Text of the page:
We cannot doubt the good faith of the greater number of these monks who were deceived by the astute Theodosius. When the Emperor Marcianus asked them to submit to the decrees of Chalcedon, they replied that they certainly condemned the heresy of Eutyches, who maintained that Christ’s human nature was wholly absorbed in the Divine; but, on the other hand, they rejected the doctrine of the two natures in Christ. Their intelligence was too uncultivated to enable them to distinguish between person and nature. Hence they maintained that to admit two natures in Christ was tantamount to admitting two persons, and thus reviving the Nestorian heresy. The error of the monks of Palestine was in effect a species of monotheism which must be distinguished from the heresy of Eutyches. Meanwhile, the Pope, Saint Leo, treated the rebels with the utmost benignity. At first he was not accurately informed of their theological position, and hence he called their resistance insanam imperitiam monachorum. Later it came to his knowledge that, through the exertions of some ignorant or malicious person, a false Greek translation of his famous letter to Flavianus, upon which the decrees of the Council were based, had been circulated amongst these monasteries. This translation, by altering his meaning, had been the cause of serious scandal. The Pope, on learning this, addressed a paternal letter to the monks, which was at once doctrinal and admonitory. He hoped to afford them an easy retreat from the false position in which they had placed themselves. But the great Pontiffs apostolic solicitude had not at once the desired effect. In this sad revolt from authority, Gerontius’ part was by no means a secondary one. It is easy to perceive that he was regarded as one of the most influential of the cenobites of the Holy Land. As a proof of this, Cyril of Scythopolis relates that the usurper, Theodosius, wished to procure the submission of the only monastery which rejected his submission, namely that of Euthymius, situated a short distance from Jerusalem. Finding himself unable to secure an interview with Euthymius, he sent an embassy, consisting of Elpidius and Gerontius, of whom one was the successor of the great Passarion, and the other the representative of the Blessed Melania, to dispute with him and to convince him. To be employed on such an errand these two monks must have enjoyed: much prestige and authority amongst their brethren. Unfortunately it so happened that whilst Euthymius succeeded in convincing Elpidius of the orthodoxy of the Council of Chalcedon, although he preferred to remain in communion with Theodosius, Gerontius held firmly to his previous opinions, in which he never wavered, until the year 485, when he finally resigned the direction of the monasteries entrusted to him by Saint Melania.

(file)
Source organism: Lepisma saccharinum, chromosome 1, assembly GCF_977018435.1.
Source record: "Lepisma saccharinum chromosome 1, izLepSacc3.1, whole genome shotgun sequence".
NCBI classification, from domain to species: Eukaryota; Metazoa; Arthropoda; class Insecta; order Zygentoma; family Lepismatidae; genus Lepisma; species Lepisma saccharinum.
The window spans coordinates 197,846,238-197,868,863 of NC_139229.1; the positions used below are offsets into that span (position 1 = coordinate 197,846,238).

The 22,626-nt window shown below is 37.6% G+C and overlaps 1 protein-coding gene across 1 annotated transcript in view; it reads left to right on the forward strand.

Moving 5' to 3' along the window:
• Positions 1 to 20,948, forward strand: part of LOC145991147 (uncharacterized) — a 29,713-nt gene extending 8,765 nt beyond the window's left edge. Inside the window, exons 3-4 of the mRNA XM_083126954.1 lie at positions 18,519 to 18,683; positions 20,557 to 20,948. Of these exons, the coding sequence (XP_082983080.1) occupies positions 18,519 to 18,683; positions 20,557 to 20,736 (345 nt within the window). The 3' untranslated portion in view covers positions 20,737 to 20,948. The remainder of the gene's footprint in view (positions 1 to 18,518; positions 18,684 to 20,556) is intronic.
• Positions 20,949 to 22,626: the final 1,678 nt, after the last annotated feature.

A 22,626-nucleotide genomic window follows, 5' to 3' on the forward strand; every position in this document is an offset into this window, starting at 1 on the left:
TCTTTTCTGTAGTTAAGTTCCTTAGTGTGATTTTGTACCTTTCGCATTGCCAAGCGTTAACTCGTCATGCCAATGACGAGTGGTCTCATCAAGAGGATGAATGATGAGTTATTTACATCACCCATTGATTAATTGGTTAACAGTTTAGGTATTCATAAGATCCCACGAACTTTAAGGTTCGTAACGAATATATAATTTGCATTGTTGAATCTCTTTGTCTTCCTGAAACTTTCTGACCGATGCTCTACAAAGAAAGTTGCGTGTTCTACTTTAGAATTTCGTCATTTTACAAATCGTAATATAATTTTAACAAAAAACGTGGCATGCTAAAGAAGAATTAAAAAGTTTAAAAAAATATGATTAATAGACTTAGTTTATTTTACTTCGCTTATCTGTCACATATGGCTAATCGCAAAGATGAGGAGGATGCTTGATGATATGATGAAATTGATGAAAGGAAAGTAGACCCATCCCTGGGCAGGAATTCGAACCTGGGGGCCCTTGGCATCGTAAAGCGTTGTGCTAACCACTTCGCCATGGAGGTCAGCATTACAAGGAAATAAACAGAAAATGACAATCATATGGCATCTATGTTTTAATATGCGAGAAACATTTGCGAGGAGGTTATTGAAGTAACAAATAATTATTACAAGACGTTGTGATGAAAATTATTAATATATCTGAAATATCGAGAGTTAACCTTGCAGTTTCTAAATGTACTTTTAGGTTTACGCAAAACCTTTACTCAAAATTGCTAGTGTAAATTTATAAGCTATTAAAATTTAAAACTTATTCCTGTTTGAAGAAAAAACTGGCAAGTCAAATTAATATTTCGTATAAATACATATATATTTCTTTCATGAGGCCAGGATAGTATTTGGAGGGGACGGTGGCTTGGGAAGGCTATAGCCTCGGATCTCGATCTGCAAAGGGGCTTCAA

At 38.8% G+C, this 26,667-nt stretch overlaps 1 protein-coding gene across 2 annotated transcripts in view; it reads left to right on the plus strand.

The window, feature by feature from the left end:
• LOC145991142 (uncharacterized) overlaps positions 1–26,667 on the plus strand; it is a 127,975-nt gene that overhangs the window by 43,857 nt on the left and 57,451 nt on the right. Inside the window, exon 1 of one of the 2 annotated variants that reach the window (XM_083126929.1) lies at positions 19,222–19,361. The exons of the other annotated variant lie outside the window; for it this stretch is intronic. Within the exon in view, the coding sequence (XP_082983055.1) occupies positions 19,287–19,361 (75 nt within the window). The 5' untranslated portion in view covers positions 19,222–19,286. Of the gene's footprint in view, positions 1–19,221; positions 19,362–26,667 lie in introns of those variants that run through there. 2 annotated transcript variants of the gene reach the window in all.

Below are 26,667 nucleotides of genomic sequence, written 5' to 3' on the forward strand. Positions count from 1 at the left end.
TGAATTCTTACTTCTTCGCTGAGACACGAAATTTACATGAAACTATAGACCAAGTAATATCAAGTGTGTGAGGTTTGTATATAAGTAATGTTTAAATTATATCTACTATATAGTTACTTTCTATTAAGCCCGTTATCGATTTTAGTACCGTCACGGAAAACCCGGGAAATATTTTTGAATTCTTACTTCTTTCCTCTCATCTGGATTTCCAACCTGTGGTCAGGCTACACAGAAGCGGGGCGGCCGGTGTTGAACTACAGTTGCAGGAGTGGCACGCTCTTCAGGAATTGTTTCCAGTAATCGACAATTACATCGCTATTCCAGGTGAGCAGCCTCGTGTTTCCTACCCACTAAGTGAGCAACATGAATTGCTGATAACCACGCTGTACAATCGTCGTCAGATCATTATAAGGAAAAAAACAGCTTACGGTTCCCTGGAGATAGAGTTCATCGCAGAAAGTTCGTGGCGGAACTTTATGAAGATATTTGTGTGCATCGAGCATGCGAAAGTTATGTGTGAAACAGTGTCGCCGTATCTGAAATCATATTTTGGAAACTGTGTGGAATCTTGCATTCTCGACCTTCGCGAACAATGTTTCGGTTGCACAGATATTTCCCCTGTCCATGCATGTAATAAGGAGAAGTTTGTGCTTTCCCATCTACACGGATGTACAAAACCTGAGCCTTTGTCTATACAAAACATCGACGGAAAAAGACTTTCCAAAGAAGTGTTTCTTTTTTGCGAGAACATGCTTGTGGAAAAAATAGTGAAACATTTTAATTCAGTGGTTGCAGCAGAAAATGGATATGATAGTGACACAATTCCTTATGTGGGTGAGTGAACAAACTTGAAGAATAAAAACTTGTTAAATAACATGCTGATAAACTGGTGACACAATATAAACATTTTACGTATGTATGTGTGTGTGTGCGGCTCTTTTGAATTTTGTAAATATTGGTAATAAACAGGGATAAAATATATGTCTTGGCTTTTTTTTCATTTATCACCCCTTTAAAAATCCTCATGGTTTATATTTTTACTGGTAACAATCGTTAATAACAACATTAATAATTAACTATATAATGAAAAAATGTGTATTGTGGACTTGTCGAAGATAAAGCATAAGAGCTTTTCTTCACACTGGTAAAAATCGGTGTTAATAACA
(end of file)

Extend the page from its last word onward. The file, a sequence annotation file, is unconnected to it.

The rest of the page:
Various causes seem to have contributed to the obstinate resistance of Gerontius. Foremost amongst these was his intense hatred of the Nestorian heresy which he had inherited from Melania. In fact, the Saint, in her burning zeal for the true faith, had exercised, during her life time, a real apostolate in defence of Catholic teaching and against Nestorianism.

It was this ardent defence of the truth which strengthened the bonds of friendship which united Saint Melania to the great champion of the Council of Ephesus, Saint Cyril of Alexandria. When she afterwards visited the court of Constantinople she converted, by her eloquent words, many of the nobility who had been drawn into the heresy of Nestorius. It was impossible that Gerontius, who had been a witness of all this, should not be filled with the same ardent feelings as his saintly benefactress. To this must be added the falsification of the documents of the Fathers which had taken place in Palestine, by means of which the conviction that the Council of Chalcedon had betrayed the faith as defined by the Council of Ephesus, had taken deep root in the minds of these imperfectly educated ascetics. But there were also two other very definite motives which probably even more strongly urged Gerontius to resistance his personal relations with the Empress Eudoxia and with Peter the Iberian.